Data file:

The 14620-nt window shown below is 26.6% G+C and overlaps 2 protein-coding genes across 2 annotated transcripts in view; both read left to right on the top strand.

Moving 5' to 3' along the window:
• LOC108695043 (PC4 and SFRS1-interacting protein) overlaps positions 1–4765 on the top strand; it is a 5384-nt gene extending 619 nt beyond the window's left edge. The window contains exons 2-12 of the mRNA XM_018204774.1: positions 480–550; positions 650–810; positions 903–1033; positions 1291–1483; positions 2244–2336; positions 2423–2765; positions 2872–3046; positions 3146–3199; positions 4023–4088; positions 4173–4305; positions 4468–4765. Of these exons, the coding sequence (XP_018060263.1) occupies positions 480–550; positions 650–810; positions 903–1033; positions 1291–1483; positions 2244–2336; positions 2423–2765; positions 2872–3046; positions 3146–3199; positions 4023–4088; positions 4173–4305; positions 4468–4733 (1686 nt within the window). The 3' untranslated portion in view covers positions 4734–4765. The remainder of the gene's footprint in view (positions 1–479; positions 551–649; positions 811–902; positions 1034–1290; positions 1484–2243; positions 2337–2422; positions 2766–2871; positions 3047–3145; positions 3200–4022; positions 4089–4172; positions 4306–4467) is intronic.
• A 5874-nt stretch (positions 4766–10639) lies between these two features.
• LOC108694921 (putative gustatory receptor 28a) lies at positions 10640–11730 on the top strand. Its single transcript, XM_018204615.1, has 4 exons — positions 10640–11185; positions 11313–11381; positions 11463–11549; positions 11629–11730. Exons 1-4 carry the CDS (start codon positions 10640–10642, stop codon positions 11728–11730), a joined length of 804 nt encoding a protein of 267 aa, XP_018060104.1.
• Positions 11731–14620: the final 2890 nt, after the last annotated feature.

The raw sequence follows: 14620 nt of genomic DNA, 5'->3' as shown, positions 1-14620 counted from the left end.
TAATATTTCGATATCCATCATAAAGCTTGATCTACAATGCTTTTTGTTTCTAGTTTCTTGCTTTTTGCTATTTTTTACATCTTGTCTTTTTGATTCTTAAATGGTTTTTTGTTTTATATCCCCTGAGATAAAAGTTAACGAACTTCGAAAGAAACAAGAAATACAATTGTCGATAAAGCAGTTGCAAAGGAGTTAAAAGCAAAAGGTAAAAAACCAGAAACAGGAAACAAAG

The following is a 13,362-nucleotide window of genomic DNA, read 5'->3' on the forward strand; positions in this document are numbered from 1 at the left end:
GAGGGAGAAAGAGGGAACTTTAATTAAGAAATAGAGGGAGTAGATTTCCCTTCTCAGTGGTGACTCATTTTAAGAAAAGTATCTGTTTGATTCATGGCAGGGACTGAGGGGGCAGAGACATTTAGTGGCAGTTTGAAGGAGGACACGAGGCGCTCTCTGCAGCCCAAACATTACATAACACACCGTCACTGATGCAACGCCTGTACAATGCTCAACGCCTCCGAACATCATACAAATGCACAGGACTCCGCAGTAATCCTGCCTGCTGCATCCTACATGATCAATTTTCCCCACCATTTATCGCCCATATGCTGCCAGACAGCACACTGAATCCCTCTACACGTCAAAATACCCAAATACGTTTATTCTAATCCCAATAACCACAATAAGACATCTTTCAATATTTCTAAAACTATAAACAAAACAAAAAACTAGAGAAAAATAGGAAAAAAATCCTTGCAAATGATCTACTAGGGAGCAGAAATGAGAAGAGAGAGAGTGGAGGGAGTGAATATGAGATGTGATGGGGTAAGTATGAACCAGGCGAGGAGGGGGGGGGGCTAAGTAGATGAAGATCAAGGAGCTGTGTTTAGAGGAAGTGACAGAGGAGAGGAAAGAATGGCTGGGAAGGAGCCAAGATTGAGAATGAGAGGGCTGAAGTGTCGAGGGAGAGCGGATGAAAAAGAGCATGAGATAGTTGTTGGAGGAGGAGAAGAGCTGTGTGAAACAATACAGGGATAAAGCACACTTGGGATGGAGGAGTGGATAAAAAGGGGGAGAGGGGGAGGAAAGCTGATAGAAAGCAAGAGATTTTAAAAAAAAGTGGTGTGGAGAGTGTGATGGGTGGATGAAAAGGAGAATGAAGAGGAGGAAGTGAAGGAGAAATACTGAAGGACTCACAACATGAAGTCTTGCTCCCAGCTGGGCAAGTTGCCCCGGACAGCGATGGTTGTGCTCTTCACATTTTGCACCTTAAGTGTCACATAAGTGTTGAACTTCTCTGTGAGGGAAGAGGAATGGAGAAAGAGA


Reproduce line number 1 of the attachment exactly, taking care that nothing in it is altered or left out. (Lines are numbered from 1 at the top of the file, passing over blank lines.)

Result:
The 14620-nt window shown below is 26.6% G+C and overlaps 2 protein-coding genes across 2 annotated transcripts in view; both read left to right on the top strand.